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Man who supplied B.C. teen with meth, sexually assaulted him loses appeal

Sex predator loses appeal

A Vancouver man convicted of sexual interference and two counts of trafficking drugs in 2018 has lost his appeal.

Charles Michael Kavanagh was found guilty of four offences: sexual interference; two counts of trafficking cannabis and methamphetamine; and breach of a recognizance, B.C.'s Court of Appeal said in a June 17 decision released June 23.

The sexual offence occurred in July 2016. The trial judge found that Kavanagh performed oral sex on the complainant, who was 15 at the time and did not have the legal capacity to consent.

The court heard Kavanagh had smoked methamphetamine with the youth and then initiated sexual contact.

By age 14, Justice Joyce DeWitt-Van Oosten said in the unanimous decision the complainant was addicted to methamphetamine and was having school, family and legal problems.

Kavanagh, who was then 57 years old, befriended the complainant through Facebook despite being subject to a recognizance prohibiting him from being with children under the age of 16.

The judge said Kavanagh was aware of the complainant’s personal circumstances, including a court order that he not use drugs or alcohol.

The complainant referred to him as “uncle.”

Teen supplied with drugs

Kavanagh supplied the complainant with cannabis and methamphetamine; allowed the complainant to traffic drugs for him; had the complainant in his room in a downtown Vancouver boarding house, even though doing so was prohibited because of the complainant’s age.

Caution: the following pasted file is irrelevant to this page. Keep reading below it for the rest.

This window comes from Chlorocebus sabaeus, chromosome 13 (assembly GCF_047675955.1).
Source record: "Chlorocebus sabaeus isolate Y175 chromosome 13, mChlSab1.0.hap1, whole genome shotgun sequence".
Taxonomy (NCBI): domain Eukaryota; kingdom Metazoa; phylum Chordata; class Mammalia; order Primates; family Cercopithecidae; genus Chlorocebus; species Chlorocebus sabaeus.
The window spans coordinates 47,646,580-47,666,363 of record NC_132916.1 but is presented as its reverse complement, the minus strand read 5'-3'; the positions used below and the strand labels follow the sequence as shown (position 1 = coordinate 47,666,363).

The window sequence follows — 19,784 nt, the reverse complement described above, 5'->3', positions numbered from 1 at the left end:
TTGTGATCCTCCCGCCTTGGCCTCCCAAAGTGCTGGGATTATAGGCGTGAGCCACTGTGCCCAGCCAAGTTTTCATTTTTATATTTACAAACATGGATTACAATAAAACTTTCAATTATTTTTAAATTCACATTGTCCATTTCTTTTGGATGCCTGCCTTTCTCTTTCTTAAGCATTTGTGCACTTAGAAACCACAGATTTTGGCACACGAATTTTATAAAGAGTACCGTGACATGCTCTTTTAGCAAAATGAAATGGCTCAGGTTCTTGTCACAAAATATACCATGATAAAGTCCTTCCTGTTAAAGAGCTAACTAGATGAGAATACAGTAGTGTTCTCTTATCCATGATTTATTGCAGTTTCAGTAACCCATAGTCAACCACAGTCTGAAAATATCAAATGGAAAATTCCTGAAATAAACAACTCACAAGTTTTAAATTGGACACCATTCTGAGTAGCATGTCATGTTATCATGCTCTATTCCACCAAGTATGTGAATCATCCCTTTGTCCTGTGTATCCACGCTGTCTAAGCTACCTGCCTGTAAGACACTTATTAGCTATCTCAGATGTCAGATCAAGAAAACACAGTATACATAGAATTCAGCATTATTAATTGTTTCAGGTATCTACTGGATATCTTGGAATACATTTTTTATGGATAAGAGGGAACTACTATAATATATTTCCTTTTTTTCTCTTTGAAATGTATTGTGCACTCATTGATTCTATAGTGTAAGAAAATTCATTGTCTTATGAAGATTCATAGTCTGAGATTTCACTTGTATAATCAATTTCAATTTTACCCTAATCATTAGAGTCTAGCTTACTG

Kavanagh told the complainant’s father and a foster parent that he was an outreach worker. He told others he was the complainant’s uncle.

“Both characterizations were patently false,” the judge said.

After the oral sex incident, the complainant passed out. He awoke to find a rubber band around his elbow and a hypodermic syringe in his arm. Kavanagh was sleeping fully clothed next to him on the bed.

Within a week of the sexual incident, the complainant was arrested and held in custody until a date in August 2016. It was while in custody that he disclosed the sexual activity.

The defence accepted Kavanagh was exploiting a teen with addiction problems but claimed the youth’s evidence was unreliable.

The trial judge, however, accepted the teen’s evidence, noting it had been corroborated in multiple ways.

DeWitt-Van Oosten said Kavanagh’s appeal focused on the complainant’s credibility and reliability. He claimed the trial judge relied too much on corroborative evidence.

“I disagree,” DeWitt-Van Oosten said, noting the teen had begun a downhill slide after the event.

“I am also satisfied that applying logic, common sense and human experience, it was open to the judge to conclude that the observations made of the complainant were consistent with and corroborative of having recently experienced a traumatic event,” the judge said.

She noted Kavanagh “did not seriously contest the trafficking charges or the breach of a recognizance.”

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